Numerous attempts to correct porosity end up worsening the situation, not just leaving it unattended. Usually, complete removal is required, but this can be both a cosmetic nuisance and a potential benefit, Komarov Artem emphasized.
Porosity has gotten a bad rap because, at the mere mention of it, welders want to take drastic action to remove it. Of course, there are situations where this is necessary, but in other cases, the presence of porosity can range from a cosmetic nuisance to a potential benefit.
What causes porosity?
Simply put, porosity occurs when nitrogen, oxygen or hydrogen is trapped inside the weld pool with the melt as it solidifies. These gases either leave a subsurface void or leave pores that are visible on the surface.
- Porosity caused by nitrogen or oxygen. This type of porosity is mainly due to insufficient shielding gas coverage. There are many reasons for insufficient shielding gas coverage:
Shielding gas flow too low. Welding performed according to the welding procedure specification requires that the shielding gas flow rate be within a certain range. Ensure that the flow range is suitable, considering environmental conditions such as wind speed.
If the shielding gas flow is set correctly, but is too low on the nozzle, the supply system may be to blame. The shielding gas supply system consists of components connected and sealed with sealants and O-rings at each of several connections. Leakage results in reduced nozzle flow and/or suction of nitrogen and oxygen into the supply system, which reduces weld protection.
Shielding gas flow rate too high. When using shielding gas, more is not always better. Excessive flow rates in the nozzle create turbulence that draws nitrogen and oxygen into the weld pool area, changing the shielding mixture, resulting in porosity.
- Porosity caused by hydrogen. This type of porosity is usually due to contamination in the weld or on the electrode/filler.
Rust on steel surfaces. Rust occurs when iron, water and oxygen combine. This contaminant mixes with the weld metal chemistry and forms hydrogen bubbles that may not leave the weld metal until solidified. Removing rust from steel surfaces is critical to reducing porosity.
Paint/coatings on steel surfaces. Some surfaces to be welded are coated. Sometimes it’s a light paint, sometimes it’s an anti-splatter compound. Whatever coating the seams are coated with, it is your responsibility to ensure that the coating does not adversely affect the quality of the weld. Excess coatings can mix with the weld metal, preventing hydrogen evolution prior to solidification.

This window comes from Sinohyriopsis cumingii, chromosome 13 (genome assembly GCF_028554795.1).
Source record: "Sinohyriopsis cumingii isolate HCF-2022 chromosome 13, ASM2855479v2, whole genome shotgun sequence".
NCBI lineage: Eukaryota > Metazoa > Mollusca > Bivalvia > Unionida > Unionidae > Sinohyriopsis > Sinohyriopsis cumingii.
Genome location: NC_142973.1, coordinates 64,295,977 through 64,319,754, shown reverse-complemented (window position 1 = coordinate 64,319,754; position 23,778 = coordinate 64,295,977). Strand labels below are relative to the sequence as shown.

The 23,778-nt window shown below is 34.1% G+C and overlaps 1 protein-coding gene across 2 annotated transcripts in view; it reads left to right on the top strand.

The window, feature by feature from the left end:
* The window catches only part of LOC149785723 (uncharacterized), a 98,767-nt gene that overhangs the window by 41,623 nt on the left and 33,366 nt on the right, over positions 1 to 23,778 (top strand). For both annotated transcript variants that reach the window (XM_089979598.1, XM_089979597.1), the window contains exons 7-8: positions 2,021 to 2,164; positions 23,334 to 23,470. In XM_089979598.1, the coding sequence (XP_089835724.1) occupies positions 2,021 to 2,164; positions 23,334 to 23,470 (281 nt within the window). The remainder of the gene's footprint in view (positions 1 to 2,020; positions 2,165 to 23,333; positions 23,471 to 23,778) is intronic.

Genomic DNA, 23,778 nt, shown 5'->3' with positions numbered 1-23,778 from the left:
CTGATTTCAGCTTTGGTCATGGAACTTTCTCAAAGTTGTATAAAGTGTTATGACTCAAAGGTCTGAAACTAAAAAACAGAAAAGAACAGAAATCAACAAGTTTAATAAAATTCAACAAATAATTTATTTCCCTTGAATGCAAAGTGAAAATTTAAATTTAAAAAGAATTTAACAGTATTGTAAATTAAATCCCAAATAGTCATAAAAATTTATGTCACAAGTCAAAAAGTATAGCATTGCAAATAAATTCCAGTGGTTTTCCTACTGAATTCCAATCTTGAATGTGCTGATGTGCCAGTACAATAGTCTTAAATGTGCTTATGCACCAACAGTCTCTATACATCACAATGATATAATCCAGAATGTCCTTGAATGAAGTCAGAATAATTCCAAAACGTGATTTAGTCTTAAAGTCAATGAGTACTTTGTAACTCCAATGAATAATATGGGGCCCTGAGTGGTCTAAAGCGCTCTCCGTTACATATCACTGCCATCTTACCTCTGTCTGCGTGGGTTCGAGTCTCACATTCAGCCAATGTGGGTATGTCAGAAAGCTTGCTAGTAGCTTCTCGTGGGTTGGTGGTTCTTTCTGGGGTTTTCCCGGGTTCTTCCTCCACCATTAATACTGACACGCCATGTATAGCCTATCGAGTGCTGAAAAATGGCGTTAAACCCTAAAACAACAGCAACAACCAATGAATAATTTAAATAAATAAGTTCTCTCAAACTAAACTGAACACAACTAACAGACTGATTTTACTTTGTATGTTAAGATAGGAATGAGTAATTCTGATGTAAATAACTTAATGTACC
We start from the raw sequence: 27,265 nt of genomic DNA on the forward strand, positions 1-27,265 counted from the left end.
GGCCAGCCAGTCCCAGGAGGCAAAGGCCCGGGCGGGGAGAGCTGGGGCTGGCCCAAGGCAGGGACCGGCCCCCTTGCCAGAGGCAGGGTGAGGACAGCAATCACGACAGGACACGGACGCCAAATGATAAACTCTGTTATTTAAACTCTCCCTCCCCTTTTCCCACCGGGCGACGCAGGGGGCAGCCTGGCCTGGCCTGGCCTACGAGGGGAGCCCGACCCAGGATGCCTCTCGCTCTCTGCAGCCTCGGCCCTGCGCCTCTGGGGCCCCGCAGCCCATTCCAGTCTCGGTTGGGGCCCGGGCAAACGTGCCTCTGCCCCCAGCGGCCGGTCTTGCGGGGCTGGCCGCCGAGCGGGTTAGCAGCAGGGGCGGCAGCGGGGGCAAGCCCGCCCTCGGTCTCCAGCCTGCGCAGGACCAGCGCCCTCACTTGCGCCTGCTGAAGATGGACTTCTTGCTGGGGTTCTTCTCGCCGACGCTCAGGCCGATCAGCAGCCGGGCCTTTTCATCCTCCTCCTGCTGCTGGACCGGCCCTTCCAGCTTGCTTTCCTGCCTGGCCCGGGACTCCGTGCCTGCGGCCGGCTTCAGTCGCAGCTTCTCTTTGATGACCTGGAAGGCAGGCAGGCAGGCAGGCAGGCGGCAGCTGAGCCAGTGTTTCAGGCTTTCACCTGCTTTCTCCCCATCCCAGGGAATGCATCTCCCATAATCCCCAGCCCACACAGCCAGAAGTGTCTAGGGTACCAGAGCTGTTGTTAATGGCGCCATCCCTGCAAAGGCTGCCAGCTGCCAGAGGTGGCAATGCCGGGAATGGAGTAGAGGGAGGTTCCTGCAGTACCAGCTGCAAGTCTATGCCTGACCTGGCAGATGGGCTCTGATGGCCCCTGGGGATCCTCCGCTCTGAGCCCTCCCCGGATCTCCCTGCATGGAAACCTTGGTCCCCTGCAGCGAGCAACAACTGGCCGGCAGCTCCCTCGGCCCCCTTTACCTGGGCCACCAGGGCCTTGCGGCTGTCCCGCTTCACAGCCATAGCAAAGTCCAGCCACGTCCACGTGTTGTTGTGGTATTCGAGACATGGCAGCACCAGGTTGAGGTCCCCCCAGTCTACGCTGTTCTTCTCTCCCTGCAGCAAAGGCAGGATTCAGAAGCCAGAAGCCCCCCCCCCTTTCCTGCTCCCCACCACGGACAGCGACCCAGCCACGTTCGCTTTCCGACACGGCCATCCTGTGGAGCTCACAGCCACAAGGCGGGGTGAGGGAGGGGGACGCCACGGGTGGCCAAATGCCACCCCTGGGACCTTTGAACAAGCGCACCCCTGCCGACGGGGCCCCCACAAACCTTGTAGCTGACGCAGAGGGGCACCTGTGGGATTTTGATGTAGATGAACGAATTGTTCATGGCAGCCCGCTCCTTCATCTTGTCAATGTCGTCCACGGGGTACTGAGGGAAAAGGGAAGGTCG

Water, oil, and grease on steel surfaces. Of course, the water around the weld pool can lead to hydrogen cracking, which is a particular concern in the welding industry. Sometimes water in the weld pool is obvious, such as rain, snow, or ice. In other cases, it is not so obvious, for example when it forms at the bonding surfaces, between the plates on a butt joint, or between the plates of a butt joint and its support strip. Moisture sometimes builds up on or inside the electrode/fill due to high humidity. Proper care of electrodes is critical in this industry for several reasons, including preventing porosity.
Cutting oils used to cut pipes to length or drill holes in an I-beam are common contaminants used in manufacturing. These oils easily enter near welds. Some welding processes can handle the presence of cutting fluids better than others. As with coatings, it is your responsibility to ensure that the WPS considers any cutting fluids that may enter the weld. Of course, these contaminants can create porosity.
How to deal with porosity
Porosity is one of the defects that can potentially stop crack growth. The first step for a welder is to determine as accurately as possible where the ends of the crack are located. This is often done using non-destructive evaluation methods such as dye penetration testing. After locating the ends of the crack, the welder then drills the ends of the crack, changing the state of the sharp ends to rounded ones to prevent the crack from growing as the repair progresses.
Depending on the technology, repairing porosity welds can be devastating.
When the porosity does not meet the acceptance criteria (which means it can be rejected), the only option is to remove it. You can either remove any porosity found in the weld and replace the weld at that location, or simply remove and replace the entire weld, which can be a daunting task. You can remove the weld or porosity in any manner permitted by your company code or standard. These methods usually include grinding, gouging, or machining.
In situations where porosity is considered acceptable, you should think twice about making repairs. With that said, sometimes acceptable porosity interferes with coatings or can detract from the appearance of the product, resulting in the need for repair. Apart from this, the only other acceptable repair method is the removal and replacement of the weld, Komarov Artem explained.